An open workforce - where talent and resources are drawn from a melting pot of in-house teams, freelancers, contractors and external business partners - has surged in popularity in recent years. More than a-third of the organisations plan to increase their use of business process outsourcing providers (38 per cent), consultants and external advisers (34 per cent), talent sourced through online exchanges (33 per cent), and freelancers and contractors (37 per cent) over the next five years, according to a recent report by CIMA and AICPA, based on a survey of over 1,100 senior executives.
It is interesting to note that the reasons for an increased reliance on the open workforce concept vary from region to region. Cost is the top benefit cited in Europe (50 per cent) and the US and Canada (53 per cent), while in Asia Pacific, cost is an important factor for 63 per cent of respondents, though a greater exposure to new ideas and specialist knowledge (74 per cent) and improved organisational agility (67 per cent) are seen as more important.
Seventy-one per cent of respondents in the survey said external talent comprises at least one fifth of their organisation's workforce while 27 per cent reported that external talent accounted for over half of the workforce. So what is fuelling this momentum? Reasons are plentiful: globalisation is a key driving force, with business increasingly conducted across borders, and with rivals growing in new markets, many organisations now need to put far greater focus on international growth in order to compete. Technological advancements have made it easier for organisations to recruit talent from a global pool and deploy them in new markets. Third, the digitisation wave has empowered the external workforce with new digital ways of working such as virtual meetings, shared online work-spaces and cloud technology. Organisations can now access previously lost talent in remote areas, or employ skilled people such as young parents who may only be able to work from home.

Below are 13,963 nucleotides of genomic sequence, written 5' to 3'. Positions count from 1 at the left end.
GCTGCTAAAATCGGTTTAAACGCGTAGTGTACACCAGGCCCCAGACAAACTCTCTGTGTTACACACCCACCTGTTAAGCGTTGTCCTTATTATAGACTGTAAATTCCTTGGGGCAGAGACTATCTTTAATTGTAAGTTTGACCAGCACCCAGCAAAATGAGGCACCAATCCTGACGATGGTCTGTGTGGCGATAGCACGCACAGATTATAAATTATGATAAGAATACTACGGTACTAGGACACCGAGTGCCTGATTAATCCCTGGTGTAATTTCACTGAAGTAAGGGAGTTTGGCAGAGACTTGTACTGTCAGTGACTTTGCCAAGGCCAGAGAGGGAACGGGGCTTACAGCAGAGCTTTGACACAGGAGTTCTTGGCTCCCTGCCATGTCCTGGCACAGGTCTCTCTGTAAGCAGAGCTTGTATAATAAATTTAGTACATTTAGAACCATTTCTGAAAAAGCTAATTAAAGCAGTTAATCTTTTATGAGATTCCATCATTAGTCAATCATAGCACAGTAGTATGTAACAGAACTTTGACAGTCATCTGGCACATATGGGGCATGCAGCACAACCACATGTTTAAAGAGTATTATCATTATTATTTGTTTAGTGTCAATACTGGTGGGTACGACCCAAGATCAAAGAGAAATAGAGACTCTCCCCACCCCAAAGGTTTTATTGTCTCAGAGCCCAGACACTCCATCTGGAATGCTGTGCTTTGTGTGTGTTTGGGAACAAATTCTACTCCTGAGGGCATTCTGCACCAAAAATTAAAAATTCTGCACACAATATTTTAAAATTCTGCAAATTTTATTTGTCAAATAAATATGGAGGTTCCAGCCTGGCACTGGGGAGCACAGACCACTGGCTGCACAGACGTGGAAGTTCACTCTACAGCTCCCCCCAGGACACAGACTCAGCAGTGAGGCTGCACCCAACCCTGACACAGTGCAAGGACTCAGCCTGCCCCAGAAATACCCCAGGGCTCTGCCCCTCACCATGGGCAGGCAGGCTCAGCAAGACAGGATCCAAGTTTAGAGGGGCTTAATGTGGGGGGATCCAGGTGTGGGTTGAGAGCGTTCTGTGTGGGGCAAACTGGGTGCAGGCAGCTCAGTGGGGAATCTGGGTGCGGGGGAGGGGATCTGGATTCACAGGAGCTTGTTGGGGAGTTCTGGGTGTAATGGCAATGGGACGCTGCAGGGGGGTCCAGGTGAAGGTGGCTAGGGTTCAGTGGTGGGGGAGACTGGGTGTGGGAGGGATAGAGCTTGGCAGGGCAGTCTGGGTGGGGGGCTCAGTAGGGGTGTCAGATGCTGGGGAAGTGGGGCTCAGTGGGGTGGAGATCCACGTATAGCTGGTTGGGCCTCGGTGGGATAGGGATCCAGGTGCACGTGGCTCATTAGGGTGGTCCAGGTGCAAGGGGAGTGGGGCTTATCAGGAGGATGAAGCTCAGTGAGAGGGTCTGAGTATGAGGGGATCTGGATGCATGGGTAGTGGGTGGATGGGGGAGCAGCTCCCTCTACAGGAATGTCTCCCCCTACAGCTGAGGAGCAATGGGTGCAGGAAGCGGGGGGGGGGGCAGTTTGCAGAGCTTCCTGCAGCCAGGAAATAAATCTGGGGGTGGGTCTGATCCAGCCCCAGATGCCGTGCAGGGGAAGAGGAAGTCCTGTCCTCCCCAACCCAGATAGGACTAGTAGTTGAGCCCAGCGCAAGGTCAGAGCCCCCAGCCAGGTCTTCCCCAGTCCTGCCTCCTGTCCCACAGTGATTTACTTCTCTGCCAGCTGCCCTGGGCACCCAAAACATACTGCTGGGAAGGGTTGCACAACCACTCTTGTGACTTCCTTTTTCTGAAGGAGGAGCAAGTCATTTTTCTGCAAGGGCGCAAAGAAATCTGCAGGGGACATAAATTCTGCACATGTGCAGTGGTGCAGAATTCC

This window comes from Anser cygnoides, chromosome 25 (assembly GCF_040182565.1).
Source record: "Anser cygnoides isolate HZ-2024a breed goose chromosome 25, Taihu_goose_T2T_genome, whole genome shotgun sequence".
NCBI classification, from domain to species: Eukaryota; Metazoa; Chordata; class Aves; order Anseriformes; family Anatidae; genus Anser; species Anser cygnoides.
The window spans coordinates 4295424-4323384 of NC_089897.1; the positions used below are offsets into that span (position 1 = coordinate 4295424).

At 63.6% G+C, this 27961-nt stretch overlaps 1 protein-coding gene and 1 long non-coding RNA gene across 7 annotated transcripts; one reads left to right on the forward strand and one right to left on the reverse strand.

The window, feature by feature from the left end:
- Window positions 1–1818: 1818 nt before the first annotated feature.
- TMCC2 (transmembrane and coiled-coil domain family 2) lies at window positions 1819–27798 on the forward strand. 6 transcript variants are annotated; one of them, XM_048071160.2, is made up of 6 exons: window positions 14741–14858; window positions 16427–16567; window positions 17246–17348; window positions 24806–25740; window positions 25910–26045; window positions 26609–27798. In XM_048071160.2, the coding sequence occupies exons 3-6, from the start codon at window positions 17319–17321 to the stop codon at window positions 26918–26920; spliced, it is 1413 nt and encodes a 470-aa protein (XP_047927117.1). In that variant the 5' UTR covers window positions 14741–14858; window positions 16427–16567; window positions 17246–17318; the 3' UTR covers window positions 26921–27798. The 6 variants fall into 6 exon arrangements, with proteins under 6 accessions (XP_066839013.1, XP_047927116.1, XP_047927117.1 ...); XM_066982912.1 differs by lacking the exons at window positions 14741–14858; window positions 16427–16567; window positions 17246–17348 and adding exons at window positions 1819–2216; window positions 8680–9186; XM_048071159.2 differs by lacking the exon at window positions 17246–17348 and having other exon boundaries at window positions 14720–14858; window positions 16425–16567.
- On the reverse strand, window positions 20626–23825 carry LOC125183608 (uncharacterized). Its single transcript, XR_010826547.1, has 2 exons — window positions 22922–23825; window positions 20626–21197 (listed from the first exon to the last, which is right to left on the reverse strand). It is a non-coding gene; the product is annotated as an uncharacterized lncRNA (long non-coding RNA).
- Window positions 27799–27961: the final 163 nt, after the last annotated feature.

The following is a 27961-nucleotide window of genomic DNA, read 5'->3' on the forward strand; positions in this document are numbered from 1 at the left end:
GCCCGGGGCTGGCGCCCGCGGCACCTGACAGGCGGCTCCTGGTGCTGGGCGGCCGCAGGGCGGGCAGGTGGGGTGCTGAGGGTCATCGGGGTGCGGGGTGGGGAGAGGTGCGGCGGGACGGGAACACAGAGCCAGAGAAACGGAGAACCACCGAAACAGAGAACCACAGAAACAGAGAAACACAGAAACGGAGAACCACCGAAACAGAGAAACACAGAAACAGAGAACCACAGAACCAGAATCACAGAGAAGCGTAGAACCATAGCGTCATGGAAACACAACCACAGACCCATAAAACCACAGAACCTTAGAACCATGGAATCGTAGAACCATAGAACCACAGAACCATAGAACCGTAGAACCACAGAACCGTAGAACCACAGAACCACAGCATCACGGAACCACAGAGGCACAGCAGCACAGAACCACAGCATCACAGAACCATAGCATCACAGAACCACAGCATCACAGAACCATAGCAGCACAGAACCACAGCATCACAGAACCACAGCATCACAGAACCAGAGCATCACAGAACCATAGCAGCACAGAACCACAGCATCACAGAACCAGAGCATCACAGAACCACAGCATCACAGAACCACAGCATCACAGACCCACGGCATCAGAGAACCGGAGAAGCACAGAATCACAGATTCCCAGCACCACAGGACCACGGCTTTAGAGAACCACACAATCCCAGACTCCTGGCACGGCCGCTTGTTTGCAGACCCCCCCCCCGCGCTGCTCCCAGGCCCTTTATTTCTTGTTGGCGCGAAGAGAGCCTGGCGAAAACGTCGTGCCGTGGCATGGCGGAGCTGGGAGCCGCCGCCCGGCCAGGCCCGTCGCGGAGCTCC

But relying on an open workforce structure comes with its own set of challenges. Performance management has become harder and more critical over the years, with companies struggling to find the right tools to manage performance across employees and collaborators. This gets tougher when a corporation depends on people who are not formally on its payroll. Nearly a third of respondents indicate that their companies lack a clear gameplan on the cost and performance of their external talent. This, therefore, implies that organisations need a new approach to performance management to ensure that they are mobilising all their resources effectively.
Second, the open workforce raises the number of risks for a company, such as information leaks (cyber security issues, data security breaches, disclosure of competitively sentitive information or intellectual property theft) and less stark ones like reputational risks that arise when vital tasks are performed by people and partner organisations that do not necessarily share the organisation's values or targets for quality.
On the plus side, open workforces allow companies to reduce costs, while also unleashing a whole range of opportunities. With open innovation strategies, companies can increasingly collaborate with suppliers, customers and other business partners to deliver new products and services. The open workforce can also give companies much greater agility, so they can redeploy resources and augment their capabilities with hitherto unprecedented speed.
All said and done, adapting to the needs of the open workforce is clearly both a challenge as well as an area of untapped opportunity. But the starting point to manage an open workforce strategy is mapping your talent base. Firms need better ways to monitor resourcing levels and forecast how shifts in demand will require them to take a re-look at the medley of in-house and external talent.